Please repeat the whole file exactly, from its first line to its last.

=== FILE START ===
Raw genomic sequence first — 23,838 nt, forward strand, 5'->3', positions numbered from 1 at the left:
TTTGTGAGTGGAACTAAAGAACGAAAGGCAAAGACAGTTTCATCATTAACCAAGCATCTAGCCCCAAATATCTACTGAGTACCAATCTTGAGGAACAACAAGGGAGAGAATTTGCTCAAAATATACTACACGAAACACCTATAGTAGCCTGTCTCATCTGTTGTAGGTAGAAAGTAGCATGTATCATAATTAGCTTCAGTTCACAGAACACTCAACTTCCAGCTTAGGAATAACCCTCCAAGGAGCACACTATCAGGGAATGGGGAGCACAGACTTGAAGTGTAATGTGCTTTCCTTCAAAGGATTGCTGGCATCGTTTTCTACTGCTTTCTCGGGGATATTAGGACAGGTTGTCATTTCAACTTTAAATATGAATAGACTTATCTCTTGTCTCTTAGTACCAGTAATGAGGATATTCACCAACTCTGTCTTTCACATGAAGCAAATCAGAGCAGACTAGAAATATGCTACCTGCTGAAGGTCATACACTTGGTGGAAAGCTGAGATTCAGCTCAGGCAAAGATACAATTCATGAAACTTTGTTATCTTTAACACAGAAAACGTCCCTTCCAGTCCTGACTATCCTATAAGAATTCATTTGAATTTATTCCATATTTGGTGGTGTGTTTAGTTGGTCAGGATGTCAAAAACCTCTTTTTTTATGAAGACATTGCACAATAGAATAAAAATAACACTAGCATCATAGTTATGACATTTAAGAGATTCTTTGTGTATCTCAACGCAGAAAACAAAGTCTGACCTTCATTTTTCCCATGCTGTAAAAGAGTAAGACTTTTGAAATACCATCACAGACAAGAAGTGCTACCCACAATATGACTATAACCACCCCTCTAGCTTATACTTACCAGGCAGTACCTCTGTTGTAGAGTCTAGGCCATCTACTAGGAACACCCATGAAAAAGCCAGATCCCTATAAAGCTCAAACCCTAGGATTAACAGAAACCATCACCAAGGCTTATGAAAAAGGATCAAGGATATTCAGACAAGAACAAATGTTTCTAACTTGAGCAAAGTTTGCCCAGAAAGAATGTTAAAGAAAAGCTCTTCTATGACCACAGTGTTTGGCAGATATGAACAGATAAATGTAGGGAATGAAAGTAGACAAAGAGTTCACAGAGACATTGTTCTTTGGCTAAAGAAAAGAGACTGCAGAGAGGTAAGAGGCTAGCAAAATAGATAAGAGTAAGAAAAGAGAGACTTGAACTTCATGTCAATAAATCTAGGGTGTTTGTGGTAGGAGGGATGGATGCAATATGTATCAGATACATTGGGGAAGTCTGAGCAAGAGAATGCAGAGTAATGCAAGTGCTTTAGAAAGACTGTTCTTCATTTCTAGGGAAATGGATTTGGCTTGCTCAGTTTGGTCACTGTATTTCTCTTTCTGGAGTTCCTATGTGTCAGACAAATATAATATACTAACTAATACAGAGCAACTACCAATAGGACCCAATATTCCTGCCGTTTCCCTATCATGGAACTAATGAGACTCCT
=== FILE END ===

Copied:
Raw genomic sequence first — 23,838 nt, forward strand, 5'->3', positions numbered from 1 at the left:
TTTGTGAGTGGAACTAAAGAACGAAAGGCAAAGACAGTTTCATCATTAACCAAGCATCTAGCCCCAAATATCTACTGAGTACCAATCTTGAGGAACAACAAGGGAGAGAATTTGCTCAAAATATACTACACGAAACACCTATAGTAGCCTGTCTCATCTGTTGTAGGTAGAAAGTAGCATGTATCATAATTAGCTTCAGTTCACAGAACACTCAACTTCCAGCTTAGGAATAACCCTCCAAGGAGCACACTATCAGGGAATGGGGAGCACAGACTTGAAGTGTAATGTGCTTTCCTTCAAAGGATTGCTGGCATCGTTTTCTACTGCTTTCTCGGGGATATTAGGACAGGTTGTCATTTCAACTTTAAATATGAATAGACTTATCTCTTGTCTCTTAGTACCAGTAATGAGGATATTCACCAACTCTGTCTTTCACATGAAGCAAATCAGAGCAGACTAGAAATATGCTACCTGCTGAAGGTCATACACTTGGTGGAAAGCTGAGATTCAGCTCAGGCAAAGATACAATTCATGAAACTTTGTTATCTTTAACACAGAAAACGTCCCTTCCAGTCCTGACTATCCTATAAGAATTCATTTGAATTTATTCCATATTTGGTGGTGTGTTTAGTTGGTCAGGATGTCAAAAACCTCTTTTTTTATGAAGACATTGCACAATAGAATAAAAATAACACTAGCATCATAGTTATGACATTTAAGAGATTCTTTGTGTATCTCAACGCAGAAAACAAAGTCTGACCTTCATTTTTCCCATGCTGTAAAAGAGTAAGACTTTTGAAATACCATCACAGACAAGAAGTGCTACCCACAATATGACTATAACCACCCCTCTAGCTTATACTTACCAGGCAGTACCTCTGTTGTAGAGTCTAGGCCATCTACTAGGAACACCCATGAAAAAGCCAGATCCCTATAAAGCTCAAACCCTAGGATTAACAGAAACCATCACCAAGGCTTATGAAAAAGGATCAAGGATATTCAGACAAGAACAAATGTTTCTAACTTGAGCAAAGTTTGCCCAGAAAGAATGTTAAAGAAAAGCTCTTCTATGACCACAGTGTTTGGCAGATATGAACAGATAAATGTAGGGAATGAAAGTAGACAAAGAGTTCACAGAGACATTGTTCTTTGGCTAAAGAAAAGAGACTGCAGAGAGGTAAGAGGCTAGCAAAATAGATAAGAGTAAGAAAAGAGAGACTTGAACTTCATGTCAATAAATCTAGGGTGTTTGTGGTAGGAGGGATGGATGCAATATGTATCAGATACATTGGGGAAGTCTGAGCAAGAGAATGCAGAGTAATGCAAGTGCTTTAGAAAGACTGTTCTTCATTTCTAGGGAAATGGATTTGGCTTGCTCAGTTTGGTCACTGTATTTCTCTTTCTGGAGTTCCTATGTGTCAGACAAATATAATATACTAACTAATACAGAGCAACTACCAATAGGACCCAATATTCCTGCCGTTTCCCTATCATGGAACTAATGAGACTCCT